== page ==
Michael Solomonov's Dizengoff is as simple as an ashram. Step inside, and to the left find two meager tables next to a towering wall lined with newspapers and magazines printed in blocky Hebrew. It takes three, maybe four more steps to arrive at the cashier who stands below a white letter board bearing the day's offerings. Hummus is the only choice.
Order a classic, dosed with a hefty amount of the sesame seed concoction called "tehina" and dusted with rusty paprika. What else will fill the table depends upon the day. Some days it's ground lamb with pistachio, mint, peas, orange, and cinnamon. Others, it's the roasted tomato salad called matbucha crowned with a hardboiled egg.
This is what Miami needs. But at the moment, it's not happening. Instead, the James Beard Award-winning chef whose Philadelphia restaurant Zahav, which sits at the pinnacle of the nation's growing obsession with Israeli cuisine, is slated to open an outpost of his fried-chicken-and-doughnut joint Federal Donuts in Wynwood in the near future.
This isn't a tragedy. Fednuts, as it's called by some, has become a Philly institution since opening in 2011. Eater earlier this year named it the nation's best purveyor of the two fried favorites. In the offing might be blueberry marscapone, sesame tahini, and pink lemonade rounds paired with coconut-curry fried chicken.
Though Solomonov's birds might explore new territory in Miami (if anyone needs more than Joe's Stone Crab), the city is already caught up in the doughnut craze that has inundated the States for years. Max Santiago's smash hit the Salty Donut will soon open around the corner from Solomonov's forthcoming space. Velvet Creme is slated to come back to life with its own outpost, even as Broward County's Mojo Donuts plans a Miami expansion.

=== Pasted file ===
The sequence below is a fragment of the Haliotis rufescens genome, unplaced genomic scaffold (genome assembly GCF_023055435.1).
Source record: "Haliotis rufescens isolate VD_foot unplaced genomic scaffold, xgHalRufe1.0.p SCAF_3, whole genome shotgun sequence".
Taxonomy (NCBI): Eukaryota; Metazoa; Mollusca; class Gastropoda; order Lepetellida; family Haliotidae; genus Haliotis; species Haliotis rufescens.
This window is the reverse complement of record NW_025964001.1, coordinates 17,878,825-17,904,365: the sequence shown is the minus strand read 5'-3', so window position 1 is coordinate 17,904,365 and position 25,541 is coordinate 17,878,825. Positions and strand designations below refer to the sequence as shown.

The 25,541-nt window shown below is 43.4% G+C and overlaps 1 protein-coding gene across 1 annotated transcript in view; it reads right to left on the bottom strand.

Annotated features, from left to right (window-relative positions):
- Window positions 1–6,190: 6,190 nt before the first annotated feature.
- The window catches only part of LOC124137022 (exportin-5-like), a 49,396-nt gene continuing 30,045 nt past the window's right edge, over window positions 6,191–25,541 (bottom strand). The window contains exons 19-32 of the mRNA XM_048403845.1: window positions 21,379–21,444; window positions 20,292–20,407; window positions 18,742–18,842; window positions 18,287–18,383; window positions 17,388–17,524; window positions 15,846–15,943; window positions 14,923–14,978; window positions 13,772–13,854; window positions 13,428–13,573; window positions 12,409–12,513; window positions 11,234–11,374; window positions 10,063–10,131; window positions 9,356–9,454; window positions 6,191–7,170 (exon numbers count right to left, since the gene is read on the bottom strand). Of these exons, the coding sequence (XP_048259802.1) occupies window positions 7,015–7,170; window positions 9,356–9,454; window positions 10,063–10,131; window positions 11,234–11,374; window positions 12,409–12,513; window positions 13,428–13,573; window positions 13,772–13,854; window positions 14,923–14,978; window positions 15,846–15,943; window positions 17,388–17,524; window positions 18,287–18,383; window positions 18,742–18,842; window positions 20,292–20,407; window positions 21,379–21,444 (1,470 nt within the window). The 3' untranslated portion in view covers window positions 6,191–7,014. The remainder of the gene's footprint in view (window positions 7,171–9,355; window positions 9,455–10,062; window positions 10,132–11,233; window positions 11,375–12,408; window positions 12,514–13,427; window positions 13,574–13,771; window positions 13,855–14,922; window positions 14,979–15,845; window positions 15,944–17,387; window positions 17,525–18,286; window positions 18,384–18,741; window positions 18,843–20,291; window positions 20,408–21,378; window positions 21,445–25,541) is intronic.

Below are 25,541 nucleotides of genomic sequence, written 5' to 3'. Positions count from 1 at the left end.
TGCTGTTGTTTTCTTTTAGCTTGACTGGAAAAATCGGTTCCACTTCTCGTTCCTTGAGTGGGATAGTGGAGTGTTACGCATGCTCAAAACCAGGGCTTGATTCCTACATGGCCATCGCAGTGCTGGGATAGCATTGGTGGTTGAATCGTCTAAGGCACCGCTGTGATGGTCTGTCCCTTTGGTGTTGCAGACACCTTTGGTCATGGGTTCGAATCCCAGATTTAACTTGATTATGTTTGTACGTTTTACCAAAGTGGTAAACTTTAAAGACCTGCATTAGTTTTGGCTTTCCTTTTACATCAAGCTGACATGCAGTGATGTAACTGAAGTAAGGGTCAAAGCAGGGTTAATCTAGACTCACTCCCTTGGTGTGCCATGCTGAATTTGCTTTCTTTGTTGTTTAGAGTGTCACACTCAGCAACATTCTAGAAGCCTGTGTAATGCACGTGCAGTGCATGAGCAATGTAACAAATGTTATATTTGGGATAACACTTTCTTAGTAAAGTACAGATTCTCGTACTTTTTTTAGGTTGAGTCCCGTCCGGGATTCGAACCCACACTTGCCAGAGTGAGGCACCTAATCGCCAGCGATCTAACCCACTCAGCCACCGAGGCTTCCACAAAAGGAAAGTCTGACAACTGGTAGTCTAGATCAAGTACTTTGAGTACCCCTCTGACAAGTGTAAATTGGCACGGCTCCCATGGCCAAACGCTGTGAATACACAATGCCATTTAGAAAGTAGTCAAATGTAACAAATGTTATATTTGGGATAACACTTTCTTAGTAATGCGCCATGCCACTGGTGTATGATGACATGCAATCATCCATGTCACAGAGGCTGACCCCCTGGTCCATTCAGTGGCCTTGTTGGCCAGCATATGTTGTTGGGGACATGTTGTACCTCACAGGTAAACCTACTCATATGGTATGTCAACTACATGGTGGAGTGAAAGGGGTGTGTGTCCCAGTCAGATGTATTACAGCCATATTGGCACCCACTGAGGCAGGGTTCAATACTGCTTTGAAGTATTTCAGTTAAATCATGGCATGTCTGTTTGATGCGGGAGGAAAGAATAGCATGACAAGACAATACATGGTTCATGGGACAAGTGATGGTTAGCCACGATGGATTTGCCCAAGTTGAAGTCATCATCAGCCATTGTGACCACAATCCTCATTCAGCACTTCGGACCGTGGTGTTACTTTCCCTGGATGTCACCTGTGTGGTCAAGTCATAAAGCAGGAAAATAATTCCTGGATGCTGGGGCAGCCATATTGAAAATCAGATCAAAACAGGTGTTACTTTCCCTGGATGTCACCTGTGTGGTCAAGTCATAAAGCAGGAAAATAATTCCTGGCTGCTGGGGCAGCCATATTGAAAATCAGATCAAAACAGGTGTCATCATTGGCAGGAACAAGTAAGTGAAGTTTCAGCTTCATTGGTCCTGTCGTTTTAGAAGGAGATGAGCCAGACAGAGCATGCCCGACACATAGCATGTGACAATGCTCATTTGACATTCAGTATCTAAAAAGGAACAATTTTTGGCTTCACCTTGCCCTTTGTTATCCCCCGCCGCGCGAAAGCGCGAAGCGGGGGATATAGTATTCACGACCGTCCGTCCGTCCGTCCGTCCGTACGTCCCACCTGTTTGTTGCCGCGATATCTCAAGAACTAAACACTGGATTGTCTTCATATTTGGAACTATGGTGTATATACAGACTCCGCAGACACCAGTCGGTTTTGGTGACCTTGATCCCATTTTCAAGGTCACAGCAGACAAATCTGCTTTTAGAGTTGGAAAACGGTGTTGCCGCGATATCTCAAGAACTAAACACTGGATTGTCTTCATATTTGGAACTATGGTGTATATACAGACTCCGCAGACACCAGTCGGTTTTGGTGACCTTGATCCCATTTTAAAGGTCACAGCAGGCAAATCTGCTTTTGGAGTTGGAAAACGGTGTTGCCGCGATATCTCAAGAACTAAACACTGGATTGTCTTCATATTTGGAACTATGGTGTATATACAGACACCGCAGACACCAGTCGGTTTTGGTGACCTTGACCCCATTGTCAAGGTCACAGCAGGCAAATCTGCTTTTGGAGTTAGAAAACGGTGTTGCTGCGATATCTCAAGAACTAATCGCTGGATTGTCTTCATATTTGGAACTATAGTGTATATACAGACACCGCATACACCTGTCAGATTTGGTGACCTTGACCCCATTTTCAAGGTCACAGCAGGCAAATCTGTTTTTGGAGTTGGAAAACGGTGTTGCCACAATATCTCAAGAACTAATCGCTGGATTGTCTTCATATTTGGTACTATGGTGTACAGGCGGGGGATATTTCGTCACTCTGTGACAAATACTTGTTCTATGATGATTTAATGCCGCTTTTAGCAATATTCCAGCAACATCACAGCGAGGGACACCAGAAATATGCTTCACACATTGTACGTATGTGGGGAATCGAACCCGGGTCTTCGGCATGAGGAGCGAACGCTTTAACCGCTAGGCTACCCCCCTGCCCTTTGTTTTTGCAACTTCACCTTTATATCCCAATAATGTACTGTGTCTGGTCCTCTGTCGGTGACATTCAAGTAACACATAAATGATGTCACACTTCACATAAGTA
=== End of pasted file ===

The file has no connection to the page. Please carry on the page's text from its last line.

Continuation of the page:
There is something beautiful in the simplicity of the humble doughnut, but there's far more intrigue in the world that Dizengoff explores with pillowy, freckled pitas and silky chickpea dip. Last week, a tawny bowl of the stuff was topped with ground beef heavily spiced with zaatar and drizzled with runny, tart yogurt. Another brought red peppers and eggplants, roasted until supple and then punched up with pine nuts and parsley.
It seems too simple to function as a freestanding restaurant. But as diners divvy up their pitas and start swabbing pieces through hummus, it becomes clear this is all anyone needs. A bright Israeli salad of cubed tomato and cucumber riding alongside provides a shot of freshness to balance the rich dip.
What's more is that Miami is in the midst of its own Middle Eastern renaissance. In Miami Beach, places such as Byblos and Cleo became fast favorites thanks to their vibrant cuisine. You can find more of that at 27 Restaurant & Bar. And Aventura's Etzel Itzik Deli is a longstanding hub of Israeli cuisine where the sabich platter — with pickled mango, hard-boiled eggs, and eggplant — is bested only by the people-watching.
As addictive and squeal-inducing as doughnuts might be, the addition of Federal Donuts doesn't push Miami's boundaries as a food city. They're a guilty pleasure, something to indulge in on the weekend or at work on a Friday. Dizengoff's hummus is the kind of stuff you could eat every day.
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